i screwed up, have a question


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jerinco
December 26, 2012, 02:32 PM
i was attempting to crimp a bullet for the first time. the first three rounds came out good after that i noticed the next five rounds had a bulged case just below the shoulder. the round is a 223 rem for my AR. im going to pull the bullets on them. my question is can i resize the cases with the bulge or did i ruin them? plus do any of you crimp your rounds for an AR or can i get away with just resizing and seating with out a crimp? first time loading for an AR figured a crimp might be needed do to the action and cycling of the rifle. thanks

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rcmodel
December 26, 2012, 02:36 PM
Yep, pull the bullets and resize them (if they are not folded double).

If you crimp in the seating die, you have to trim every case to the exact same length after sizing.
Or use a Lee FCD collet crimp die which is not case length critical.

If you have proper case neck tension, there is really no need to crimp for an AR-15.
It should take over 50 pounds pressure on the bullet to slip it in the case.

rc

kimbernut
December 26, 2012, 02:43 PM
You may be able to save the cases but why take a chance - they have been stretched beyond what is normal and are probably weakened. I would save the other components and toss the 5 cases. My size die and button give excellent neck tension and do not require a crimp. I have tried both ways and see no difference in accuracy or dependability.
I'm curious with some cases crimping well and some bulging if you trimmed all to the same length?

gamestalker
December 26, 2012, 03:19 PM
Yep, RC nailed it, trim all to the same length if you intend to crimp.

And no, it is not necessary to crimp unless you are running them trough a tubular magazine. In most instances, crimping rifle cartridges (bottle neck) creates more issues than it could even solve. If you are doing everything else correctly, thus attaining full neck tension, there is usually no need to crimp them.

GS

jerinco
December 26, 2012, 04:09 PM
i measured all the cases and were all within .001" of each other would that make the differance? but its good to know i dont need to crimp these rounds. thanks a lot guys

nofishbob
December 26, 2012, 04:47 PM
One other thing you might consider checking is the design of the bullet base and if you chamfered the case mouths.

When bullets with relatively sharp edges at the base are combined with un-chamfered case mouths, an occasional bullet will not start into the case without catching a little which could buckle the shoulder.

Good luck!

Bob

jerinco
December 26, 2012, 06:20 PM
i chamfer all my cases just a touch to help seating. the bullets are 60gr V-max flat base so this could have happened.

wgaynor
December 26, 2012, 06:33 PM
I think I've learned more about reloading from reading RC's posts than by any other method.

Thanks RC!

jerinco
December 26, 2012, 06:39 PM
oh i loaded some other rounds up for my AR 15 with out a crimp and they seemed to load and function just fine. i shot two and ejected the third and i measured out just fine. thanks guys

rcmodel
December 26, 2012, 06:40 PM
Take a black Sharpie pin and mark a line around the bullet at the case mouth on a mag full of them..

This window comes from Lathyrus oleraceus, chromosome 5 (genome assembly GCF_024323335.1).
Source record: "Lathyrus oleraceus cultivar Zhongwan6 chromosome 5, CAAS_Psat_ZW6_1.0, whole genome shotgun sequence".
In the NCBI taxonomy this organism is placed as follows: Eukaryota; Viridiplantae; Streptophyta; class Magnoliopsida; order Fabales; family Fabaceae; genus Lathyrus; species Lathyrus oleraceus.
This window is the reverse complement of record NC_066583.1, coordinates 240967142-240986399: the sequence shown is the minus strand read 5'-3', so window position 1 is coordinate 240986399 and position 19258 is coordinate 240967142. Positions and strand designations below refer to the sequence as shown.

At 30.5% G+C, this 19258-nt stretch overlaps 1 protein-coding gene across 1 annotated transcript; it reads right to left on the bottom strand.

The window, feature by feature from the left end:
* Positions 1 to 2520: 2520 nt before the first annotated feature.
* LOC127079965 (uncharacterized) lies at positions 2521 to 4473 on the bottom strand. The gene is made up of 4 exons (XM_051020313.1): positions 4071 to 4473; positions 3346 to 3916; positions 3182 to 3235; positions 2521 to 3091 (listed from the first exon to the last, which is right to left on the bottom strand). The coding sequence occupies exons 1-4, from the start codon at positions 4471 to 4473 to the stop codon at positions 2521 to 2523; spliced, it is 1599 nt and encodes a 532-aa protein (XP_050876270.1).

Then chamber & eject them a few times.

If the ink rings are all still visible, you are A-OK.

rc

jerinco
December 26, 2012, 06:43 PM
thanks rc ill give that a try

Mike Sr.
December 26, 2012, 07:00 PM
I sincerely doubt your cases have been made un-usable. Re-clean the case, do a propper lubing, re-size the case AND bell the case neck, make sure of over all case length....

45lcshooter
December 26, 2012, 07:55 PM
I buldged a couple cases before for a different caliber. I pulled bullets, measured cases after resizing and they were at my set length. I loaded them back up and shot them. They were fine. I've had some factory load 30-30 neck split after first shot. But when I buldged a once fired case and reloaded it and shot it, it was fine.

Bovice
December 27, 2012, 01:50 AM
I sincerely doubt your cases have been made un-usable. Re-clean the case, do a propper lubing, re-size the case AND bell the case neck, make sure of over all case length....
If you bell the case neck, you have to remove that bell later!

rcmodel
December 27, 2012, 02:00 AM
Nobody, "or hardly anybody" has the means or methods to "bell" a bottle-neck rifle case.

I think what Mike Sr. meant to say was "Expand" the cases.

At any rate, there is no reason for the OP to throw away his .223 cases with bulged shoulders.

He needs to pull the bullets & resize & expand them again.
Then properly reload them again.

A bulged shoulder IS NOT a case weakening event.
The shoulder of the case has no bearing on safely containing the high-pressure gas.

All it does is set the headspace of the case in the chamber.

You put it back where it came from by re-sizing it again, and it will do that this time as well as it ever could have the first time.

rc

FROGO207
December 27, 2012, 05:52 AM
At least you didn't load up 200 of then before you noticed them like I did way back years ago when I started loading bottle necked rounds. I will assure you I will never do that again.:eek: It is all about measure three times before proceeding and then check again until it becomes second nature, then you only have to check twice.:)

homatok
December 27, 2012, 09:01 PM
Yep---pull the bullets and resize the case(s)---but---don't forget to remove the de-capping pin first! LOL

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